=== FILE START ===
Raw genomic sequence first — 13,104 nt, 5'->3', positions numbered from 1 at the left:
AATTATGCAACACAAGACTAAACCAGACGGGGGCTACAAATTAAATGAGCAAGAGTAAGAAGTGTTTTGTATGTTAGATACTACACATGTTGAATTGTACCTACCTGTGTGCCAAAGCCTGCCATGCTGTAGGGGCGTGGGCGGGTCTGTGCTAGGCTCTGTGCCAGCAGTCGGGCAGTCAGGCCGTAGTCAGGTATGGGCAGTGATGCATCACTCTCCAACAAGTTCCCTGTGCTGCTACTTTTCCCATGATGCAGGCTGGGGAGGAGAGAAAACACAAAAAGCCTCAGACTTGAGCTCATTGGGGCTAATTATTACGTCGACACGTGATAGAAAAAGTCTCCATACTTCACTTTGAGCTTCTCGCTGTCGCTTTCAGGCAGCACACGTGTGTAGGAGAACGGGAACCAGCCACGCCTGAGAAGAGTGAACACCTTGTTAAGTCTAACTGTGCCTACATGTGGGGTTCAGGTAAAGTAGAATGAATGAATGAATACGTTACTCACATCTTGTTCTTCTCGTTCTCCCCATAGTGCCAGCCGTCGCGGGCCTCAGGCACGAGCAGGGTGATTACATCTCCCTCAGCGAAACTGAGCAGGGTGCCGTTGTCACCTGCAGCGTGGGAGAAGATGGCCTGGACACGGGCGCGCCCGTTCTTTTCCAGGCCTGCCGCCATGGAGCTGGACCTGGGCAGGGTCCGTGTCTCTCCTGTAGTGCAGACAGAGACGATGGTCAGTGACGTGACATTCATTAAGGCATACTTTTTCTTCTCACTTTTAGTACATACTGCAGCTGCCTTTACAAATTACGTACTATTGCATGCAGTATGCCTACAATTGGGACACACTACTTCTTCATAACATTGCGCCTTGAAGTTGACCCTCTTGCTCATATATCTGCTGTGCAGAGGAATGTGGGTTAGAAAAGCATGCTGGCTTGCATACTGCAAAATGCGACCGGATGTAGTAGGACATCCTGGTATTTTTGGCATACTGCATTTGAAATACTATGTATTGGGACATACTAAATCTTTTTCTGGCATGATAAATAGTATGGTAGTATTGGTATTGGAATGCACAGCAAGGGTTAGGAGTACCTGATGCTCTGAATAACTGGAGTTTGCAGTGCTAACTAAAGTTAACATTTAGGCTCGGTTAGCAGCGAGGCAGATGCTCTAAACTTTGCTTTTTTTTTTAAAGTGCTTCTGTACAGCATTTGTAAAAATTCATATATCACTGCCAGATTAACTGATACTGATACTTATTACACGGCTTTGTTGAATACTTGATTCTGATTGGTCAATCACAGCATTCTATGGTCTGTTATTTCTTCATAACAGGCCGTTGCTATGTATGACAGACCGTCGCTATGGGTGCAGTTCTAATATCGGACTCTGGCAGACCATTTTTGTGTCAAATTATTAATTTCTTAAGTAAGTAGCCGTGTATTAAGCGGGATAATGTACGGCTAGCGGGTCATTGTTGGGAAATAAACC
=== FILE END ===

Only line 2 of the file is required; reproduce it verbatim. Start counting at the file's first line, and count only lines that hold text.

AATTATGCAACACAAGACTAAACCAGACGGGGGCTACAAATTAAATGAGCAAGAGTAAGAAGTGTTTTGTATGTTAGATACTACACATGTTGAATTGTACCTACCTGTGTGCCAAAGCCTGCCATGCTGTAGGGGCGTGGGCGGGTCTGTGCTAGGCTCTGTGCCAGCAGTCGGGCAGTCAGGCCGTAGTCAGGTATGGGCAGTGATGCATCACTCTCCAACAAGTTCCCTGTGCTGCTACTTTTCCCATGATGCAGGCTGGGGAGGAGAGAAAACACAAAAAGCCTCAGACTTGAGCTCATTGGGGCTAATTATTACGTCGACACGTGATAGAAAAAGTCTCCATACTTCACTTTGAGCTTCTCGCTGTCGCTTTCAGGCAGCACACGTGTGTAGGAGAACGGGAACCAGCCACGCCTGAGAAGAGTGAACACCTTGTTAAGTCTAACTGTGCCTACATGTGGGGTTCAGGTAAAGTAGAATGAATGAATGAATACGTTACTCACATCTTGTTCTTCTCGTTCTCCCCATAGTGCCAGCCGTCGCGGGCCTCAGGCACGAGCAGGGTGATTACATCTCCCTCAGCGAAACTGAGCAGGGTGCCGTTGTCACCTGCAGCGTGGGAGAAGATGGCCTGGACACGGGCGCGCCCGTTCTTTTCCAGGCCTGCCGCCATGGAGCTGGACCTGGGCAGGGTCCGTGTCTCTCCTGTAGTGCAGACAGAGACGATGGTCAGTGACGTGACATTCATTAAGGCATACTTTTTCTTCTCACTTTTAGTACATACTGCAGCTGCCTTTACAAATTACGTACTATTGCATGCAGTATGCCTACAATTGGGACACACTACTTCTTCATAACATTGCGCCTTGAAGTTGACCCTCTTGCTCATATATCTGCTGTGCAGAGGAATGTGGGTTAGAAAAGCATGCTGGCTTGCATACTGCAAAATGCGACCGGATGTAGTAGGACATCCTGGTATTTTTGGCATACTGCATTTGAAATACTATGTATTGGGACATACTAAATCTTTTTCTGGCATGATAAATAGTATGGTAGTATTGGTATTGGAATGCACAGCAAGGGTTAGGAGTACCTGATGCTCTGAATAACTGGAGTTTGCAGTGCTAACTAAAGTTAACATTTAGGCTCGGTTAGCAGCGAGGCAGATGCTCTAAACTTTGCTTTTTTTTTTAAAGTGCTTCTGTACAGCATTTGTAAAAATTCATATATCACTGCCAGATTAACTGATACTGATACTTATTACACGGCTTTGTTGAATACTTGATTCTGATTGGTCAATCACAGCATTCTATGGTCTGTTATTTCTTCATAACAGGCCGTTGCTATGTATGACAGACCGTCGCTATGGGTGCAGTTCTAATATCGGACTCTGGCAGACCATTTTTGTGTCAAATTATTAATTTCTTAAGTAAGTAGCCGTGTATTAAGCGGGATAATGTACGGCTAGCGGGTCATTGTTGGGAAATAAACC